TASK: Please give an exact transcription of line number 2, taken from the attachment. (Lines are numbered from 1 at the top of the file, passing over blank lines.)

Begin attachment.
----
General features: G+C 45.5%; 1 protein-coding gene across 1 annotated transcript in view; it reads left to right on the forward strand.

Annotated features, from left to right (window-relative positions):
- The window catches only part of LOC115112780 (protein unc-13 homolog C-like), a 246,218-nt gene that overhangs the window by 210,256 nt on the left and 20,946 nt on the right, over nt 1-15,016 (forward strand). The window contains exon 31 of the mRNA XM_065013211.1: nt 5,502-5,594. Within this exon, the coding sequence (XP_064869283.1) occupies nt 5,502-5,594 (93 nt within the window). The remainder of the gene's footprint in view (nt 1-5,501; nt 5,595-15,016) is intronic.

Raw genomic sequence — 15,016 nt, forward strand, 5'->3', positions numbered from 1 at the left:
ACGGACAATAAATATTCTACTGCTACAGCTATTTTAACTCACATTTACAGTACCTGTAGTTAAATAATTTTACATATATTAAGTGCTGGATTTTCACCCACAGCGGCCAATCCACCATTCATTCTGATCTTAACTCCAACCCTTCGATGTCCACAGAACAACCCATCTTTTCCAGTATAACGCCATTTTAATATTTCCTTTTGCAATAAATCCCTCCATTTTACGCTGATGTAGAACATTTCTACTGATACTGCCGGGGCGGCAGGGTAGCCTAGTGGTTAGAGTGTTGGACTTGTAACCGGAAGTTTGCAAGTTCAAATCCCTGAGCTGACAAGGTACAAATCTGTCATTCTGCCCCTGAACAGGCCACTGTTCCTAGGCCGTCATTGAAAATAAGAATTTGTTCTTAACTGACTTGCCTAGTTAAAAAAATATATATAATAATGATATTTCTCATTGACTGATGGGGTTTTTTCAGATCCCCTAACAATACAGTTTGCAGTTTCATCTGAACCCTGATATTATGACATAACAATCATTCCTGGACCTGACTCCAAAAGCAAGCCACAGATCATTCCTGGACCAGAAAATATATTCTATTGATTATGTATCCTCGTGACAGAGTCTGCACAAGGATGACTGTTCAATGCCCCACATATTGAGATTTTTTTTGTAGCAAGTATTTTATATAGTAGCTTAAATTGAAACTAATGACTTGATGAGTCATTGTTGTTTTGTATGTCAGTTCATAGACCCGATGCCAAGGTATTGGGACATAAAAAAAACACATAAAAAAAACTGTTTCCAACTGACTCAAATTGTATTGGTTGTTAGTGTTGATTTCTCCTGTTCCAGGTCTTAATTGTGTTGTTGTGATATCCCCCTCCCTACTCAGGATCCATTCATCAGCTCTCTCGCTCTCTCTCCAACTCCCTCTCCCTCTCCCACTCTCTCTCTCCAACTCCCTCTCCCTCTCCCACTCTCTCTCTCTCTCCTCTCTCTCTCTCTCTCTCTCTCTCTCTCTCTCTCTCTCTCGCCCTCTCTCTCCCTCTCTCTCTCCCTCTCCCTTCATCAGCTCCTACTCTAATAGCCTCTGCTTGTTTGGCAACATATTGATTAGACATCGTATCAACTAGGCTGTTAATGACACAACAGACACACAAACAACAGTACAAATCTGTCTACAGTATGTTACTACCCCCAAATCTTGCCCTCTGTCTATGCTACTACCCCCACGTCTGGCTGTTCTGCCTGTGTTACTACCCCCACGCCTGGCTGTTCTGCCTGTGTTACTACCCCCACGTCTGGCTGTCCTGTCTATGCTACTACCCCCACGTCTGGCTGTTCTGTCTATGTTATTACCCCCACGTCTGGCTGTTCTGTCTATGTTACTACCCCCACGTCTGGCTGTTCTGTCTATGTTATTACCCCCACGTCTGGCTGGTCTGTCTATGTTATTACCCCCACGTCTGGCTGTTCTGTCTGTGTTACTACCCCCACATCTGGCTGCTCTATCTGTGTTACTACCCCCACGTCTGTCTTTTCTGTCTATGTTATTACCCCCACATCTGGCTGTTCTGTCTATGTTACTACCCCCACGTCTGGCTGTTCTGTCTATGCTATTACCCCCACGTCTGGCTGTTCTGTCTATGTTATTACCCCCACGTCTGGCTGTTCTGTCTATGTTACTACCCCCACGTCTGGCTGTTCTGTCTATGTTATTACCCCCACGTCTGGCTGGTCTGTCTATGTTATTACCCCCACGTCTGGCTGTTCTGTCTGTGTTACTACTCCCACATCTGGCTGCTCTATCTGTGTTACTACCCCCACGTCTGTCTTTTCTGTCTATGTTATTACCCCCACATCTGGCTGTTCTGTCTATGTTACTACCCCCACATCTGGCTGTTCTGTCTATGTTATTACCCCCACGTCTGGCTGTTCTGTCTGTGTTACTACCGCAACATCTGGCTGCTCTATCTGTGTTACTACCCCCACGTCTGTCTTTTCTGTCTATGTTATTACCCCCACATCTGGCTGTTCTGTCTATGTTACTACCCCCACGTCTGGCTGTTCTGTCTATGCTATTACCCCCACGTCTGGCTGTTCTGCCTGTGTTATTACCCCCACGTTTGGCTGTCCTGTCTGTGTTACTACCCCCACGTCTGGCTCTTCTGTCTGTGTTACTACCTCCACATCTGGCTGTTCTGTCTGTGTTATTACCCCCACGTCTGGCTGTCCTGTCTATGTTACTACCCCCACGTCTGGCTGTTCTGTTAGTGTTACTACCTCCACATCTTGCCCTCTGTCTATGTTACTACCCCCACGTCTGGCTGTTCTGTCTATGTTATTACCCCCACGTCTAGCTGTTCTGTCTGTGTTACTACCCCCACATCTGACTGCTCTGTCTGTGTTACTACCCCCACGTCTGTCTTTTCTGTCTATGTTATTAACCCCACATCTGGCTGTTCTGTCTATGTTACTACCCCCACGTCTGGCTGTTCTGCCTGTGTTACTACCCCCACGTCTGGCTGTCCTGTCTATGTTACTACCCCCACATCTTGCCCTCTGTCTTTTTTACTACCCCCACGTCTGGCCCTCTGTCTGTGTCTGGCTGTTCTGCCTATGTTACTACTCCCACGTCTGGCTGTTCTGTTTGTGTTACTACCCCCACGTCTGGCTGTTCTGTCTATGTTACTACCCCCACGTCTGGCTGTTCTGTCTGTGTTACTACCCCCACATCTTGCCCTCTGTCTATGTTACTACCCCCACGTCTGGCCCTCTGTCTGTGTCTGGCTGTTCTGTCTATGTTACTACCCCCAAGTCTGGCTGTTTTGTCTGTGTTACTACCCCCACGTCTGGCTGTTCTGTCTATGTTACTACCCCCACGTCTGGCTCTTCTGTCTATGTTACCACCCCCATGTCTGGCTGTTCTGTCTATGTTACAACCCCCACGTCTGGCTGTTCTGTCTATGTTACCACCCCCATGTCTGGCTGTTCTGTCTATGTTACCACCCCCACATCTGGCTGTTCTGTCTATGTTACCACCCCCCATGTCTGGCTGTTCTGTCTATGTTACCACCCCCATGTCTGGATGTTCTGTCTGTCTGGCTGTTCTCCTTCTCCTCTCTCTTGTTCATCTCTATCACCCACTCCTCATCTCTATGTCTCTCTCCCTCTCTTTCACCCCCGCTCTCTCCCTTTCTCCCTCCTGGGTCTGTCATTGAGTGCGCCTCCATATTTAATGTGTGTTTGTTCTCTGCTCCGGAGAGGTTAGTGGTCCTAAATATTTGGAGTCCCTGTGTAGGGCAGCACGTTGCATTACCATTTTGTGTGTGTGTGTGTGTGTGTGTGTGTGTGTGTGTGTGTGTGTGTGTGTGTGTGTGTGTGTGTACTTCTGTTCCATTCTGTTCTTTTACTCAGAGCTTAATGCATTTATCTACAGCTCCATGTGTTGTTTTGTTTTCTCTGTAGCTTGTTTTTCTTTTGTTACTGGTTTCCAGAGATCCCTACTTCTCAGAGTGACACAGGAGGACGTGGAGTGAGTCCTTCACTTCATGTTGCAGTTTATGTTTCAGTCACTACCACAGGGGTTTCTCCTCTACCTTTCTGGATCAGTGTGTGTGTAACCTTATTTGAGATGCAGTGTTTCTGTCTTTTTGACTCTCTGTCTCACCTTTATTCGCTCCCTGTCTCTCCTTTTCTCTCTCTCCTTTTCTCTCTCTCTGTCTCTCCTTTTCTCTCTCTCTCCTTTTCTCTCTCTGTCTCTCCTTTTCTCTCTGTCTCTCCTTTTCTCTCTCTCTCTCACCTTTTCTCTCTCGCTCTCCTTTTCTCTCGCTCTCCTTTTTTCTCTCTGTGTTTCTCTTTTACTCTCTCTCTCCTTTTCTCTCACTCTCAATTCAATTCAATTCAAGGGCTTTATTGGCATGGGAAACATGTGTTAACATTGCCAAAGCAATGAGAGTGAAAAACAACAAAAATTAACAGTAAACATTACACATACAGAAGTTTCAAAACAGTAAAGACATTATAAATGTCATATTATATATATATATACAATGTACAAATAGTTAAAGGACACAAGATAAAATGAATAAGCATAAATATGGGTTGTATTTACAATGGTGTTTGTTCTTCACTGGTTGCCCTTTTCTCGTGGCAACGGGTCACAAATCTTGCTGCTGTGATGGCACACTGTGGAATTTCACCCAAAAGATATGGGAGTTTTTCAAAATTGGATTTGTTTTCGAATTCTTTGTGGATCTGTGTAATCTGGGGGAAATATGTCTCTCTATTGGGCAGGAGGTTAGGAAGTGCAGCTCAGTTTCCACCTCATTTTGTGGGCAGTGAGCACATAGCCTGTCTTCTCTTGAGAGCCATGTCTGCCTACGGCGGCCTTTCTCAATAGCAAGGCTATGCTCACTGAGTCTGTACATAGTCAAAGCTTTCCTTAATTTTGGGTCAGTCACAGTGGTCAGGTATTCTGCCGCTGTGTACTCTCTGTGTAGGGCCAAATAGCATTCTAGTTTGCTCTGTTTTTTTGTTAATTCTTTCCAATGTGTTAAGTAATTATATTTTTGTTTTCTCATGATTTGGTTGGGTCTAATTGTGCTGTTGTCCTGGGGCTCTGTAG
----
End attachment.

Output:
Annotated features, from left to right (window-relative positions):